|Lionel Rogosin, Come Back Africa, 1959.|
By the 1950s groups of pre-teens and teenagers could be seen playing in townships like Alexandra or attracting huge crowds on the street corners of Johannesburg. Sometimes a make-shift band was put together with any number of whistlers and a guitarist for rhythm; as can be seen in the extraordinary footage in Lionel Rogosin’s 1959 quasi-documentary Come Back Africa. Often these performers would play a “cat-and-mouse” game with police avoiding arrest for public disturbance (Allingham, p.641). But clearly as the film reveals, the police like the rest of the racial-mixed crowd look on with awe at the street performances. Perhaps the presence of Rogosin’s camera tempered their typical reaction.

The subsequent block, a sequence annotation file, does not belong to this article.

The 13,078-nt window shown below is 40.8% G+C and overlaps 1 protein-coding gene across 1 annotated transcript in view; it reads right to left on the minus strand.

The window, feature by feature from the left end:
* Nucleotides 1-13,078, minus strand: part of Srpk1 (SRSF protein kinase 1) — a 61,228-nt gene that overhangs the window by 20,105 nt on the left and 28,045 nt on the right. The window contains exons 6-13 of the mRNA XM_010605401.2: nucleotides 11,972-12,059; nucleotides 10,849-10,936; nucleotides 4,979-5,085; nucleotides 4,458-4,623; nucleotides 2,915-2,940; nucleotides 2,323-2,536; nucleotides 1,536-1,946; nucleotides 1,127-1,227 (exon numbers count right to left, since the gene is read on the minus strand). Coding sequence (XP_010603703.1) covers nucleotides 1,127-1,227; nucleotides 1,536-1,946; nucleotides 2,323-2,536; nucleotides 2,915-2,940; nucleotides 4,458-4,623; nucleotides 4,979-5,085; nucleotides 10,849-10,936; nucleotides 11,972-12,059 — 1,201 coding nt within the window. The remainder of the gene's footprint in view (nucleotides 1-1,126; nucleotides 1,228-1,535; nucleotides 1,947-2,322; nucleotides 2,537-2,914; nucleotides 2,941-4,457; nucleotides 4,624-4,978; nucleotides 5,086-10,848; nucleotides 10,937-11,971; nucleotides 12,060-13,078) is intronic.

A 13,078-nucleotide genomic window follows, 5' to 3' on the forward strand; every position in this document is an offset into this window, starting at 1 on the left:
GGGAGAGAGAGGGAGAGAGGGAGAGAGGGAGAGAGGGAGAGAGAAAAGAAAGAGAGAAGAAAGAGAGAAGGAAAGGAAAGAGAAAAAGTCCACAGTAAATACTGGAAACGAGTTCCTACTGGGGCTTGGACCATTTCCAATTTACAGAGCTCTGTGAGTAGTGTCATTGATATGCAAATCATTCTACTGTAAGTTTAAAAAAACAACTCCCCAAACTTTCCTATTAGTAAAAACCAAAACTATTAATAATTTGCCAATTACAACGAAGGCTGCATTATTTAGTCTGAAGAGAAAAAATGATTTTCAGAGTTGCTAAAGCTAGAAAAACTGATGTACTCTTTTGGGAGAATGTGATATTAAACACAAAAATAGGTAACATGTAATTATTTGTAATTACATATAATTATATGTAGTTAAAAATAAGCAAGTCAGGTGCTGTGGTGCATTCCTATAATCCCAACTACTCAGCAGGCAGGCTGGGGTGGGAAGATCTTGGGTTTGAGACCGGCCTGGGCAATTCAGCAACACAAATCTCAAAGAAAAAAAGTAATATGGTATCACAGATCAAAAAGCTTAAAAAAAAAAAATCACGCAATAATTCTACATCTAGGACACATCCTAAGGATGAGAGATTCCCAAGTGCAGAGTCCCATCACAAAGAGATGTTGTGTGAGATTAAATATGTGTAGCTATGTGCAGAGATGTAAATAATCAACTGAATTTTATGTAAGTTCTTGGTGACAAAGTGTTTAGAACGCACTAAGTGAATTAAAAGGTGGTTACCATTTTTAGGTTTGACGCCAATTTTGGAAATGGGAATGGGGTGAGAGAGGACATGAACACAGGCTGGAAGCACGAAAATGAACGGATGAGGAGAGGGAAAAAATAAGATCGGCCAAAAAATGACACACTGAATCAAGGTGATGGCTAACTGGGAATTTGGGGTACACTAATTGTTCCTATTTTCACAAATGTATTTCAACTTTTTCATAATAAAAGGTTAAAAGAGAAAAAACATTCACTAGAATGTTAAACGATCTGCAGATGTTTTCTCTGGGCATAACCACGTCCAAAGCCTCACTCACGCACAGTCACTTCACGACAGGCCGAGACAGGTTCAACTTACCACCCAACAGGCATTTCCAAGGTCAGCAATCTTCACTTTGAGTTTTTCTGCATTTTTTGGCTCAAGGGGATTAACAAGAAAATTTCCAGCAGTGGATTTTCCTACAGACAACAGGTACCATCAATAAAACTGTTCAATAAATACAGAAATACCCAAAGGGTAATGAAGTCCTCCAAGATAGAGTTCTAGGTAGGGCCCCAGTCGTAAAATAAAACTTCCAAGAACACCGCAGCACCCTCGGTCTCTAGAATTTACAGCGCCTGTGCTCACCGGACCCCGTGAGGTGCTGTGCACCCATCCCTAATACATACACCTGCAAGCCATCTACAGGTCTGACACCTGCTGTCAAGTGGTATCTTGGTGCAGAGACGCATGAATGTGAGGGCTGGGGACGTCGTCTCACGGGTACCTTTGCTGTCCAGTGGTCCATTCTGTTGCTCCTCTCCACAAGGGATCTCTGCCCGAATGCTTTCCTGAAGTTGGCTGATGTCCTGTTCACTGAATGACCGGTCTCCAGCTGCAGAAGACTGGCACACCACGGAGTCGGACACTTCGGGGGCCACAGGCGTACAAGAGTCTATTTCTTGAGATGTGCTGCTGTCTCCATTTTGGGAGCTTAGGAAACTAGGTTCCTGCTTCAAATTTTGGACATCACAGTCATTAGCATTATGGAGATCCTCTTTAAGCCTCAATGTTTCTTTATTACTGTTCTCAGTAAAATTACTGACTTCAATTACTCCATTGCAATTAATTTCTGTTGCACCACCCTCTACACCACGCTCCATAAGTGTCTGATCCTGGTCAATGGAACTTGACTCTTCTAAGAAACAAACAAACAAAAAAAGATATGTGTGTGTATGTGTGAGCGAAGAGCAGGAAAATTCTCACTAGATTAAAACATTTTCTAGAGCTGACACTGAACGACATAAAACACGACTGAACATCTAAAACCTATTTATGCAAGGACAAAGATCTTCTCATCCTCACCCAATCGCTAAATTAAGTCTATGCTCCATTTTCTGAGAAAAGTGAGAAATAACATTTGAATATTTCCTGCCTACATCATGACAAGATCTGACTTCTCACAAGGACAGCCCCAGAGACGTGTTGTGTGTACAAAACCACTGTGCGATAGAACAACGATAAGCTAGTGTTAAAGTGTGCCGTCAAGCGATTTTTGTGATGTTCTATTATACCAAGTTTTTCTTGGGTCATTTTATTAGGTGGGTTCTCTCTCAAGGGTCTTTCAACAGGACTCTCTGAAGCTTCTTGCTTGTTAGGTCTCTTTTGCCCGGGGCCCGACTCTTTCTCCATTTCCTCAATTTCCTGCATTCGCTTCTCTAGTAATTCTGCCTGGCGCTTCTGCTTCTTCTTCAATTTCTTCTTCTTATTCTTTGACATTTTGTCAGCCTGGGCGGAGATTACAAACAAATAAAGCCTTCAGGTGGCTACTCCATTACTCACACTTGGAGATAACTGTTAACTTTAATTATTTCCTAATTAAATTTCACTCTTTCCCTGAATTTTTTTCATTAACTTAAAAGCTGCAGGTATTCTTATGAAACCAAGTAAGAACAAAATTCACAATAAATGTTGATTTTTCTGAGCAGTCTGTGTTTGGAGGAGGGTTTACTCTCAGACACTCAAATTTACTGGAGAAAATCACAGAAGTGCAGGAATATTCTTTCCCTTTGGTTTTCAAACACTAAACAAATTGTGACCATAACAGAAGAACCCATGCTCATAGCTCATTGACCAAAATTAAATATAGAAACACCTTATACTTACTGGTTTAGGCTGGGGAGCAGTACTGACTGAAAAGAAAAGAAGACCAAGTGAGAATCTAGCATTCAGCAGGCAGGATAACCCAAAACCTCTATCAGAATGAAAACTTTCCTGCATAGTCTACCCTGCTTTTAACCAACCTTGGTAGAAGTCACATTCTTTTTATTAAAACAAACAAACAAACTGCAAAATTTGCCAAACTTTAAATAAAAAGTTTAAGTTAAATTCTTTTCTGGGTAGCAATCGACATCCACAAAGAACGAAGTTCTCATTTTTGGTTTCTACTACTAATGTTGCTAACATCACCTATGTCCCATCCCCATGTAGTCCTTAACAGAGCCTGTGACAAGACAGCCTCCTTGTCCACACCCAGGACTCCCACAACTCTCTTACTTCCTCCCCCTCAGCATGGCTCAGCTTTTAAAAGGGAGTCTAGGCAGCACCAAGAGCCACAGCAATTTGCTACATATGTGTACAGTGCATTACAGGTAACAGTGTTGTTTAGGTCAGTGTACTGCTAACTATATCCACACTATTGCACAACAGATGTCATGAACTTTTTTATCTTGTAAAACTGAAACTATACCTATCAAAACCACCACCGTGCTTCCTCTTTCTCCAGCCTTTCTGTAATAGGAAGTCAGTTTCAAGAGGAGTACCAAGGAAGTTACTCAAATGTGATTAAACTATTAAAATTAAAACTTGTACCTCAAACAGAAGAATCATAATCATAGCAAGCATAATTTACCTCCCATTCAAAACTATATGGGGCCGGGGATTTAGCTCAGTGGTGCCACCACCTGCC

|Lionel Rogosin, Come Back Africa, 1959.|
As Rob Allingham points out this music eventually “attracted a white following, particularly from rebellious suburban teenagers referred to as ‘ducktails’”. (Allingham, World Music, p. 641) Rogosin’s film shows a number of these ducktails viewing the penny whistle performers in various street scenes. Notably, it was the ducktails who would subsequently play a role in popularizing the music for white South African audiences.
Of course the penny whistle’s history in South Africa is more complex and can also be traced back to the influence of British military marching bands from as early as the 1910s. Some of the instruments and very often the clothing of these marching bands was adopted and adapted by black musicians as Lara Allen reveals: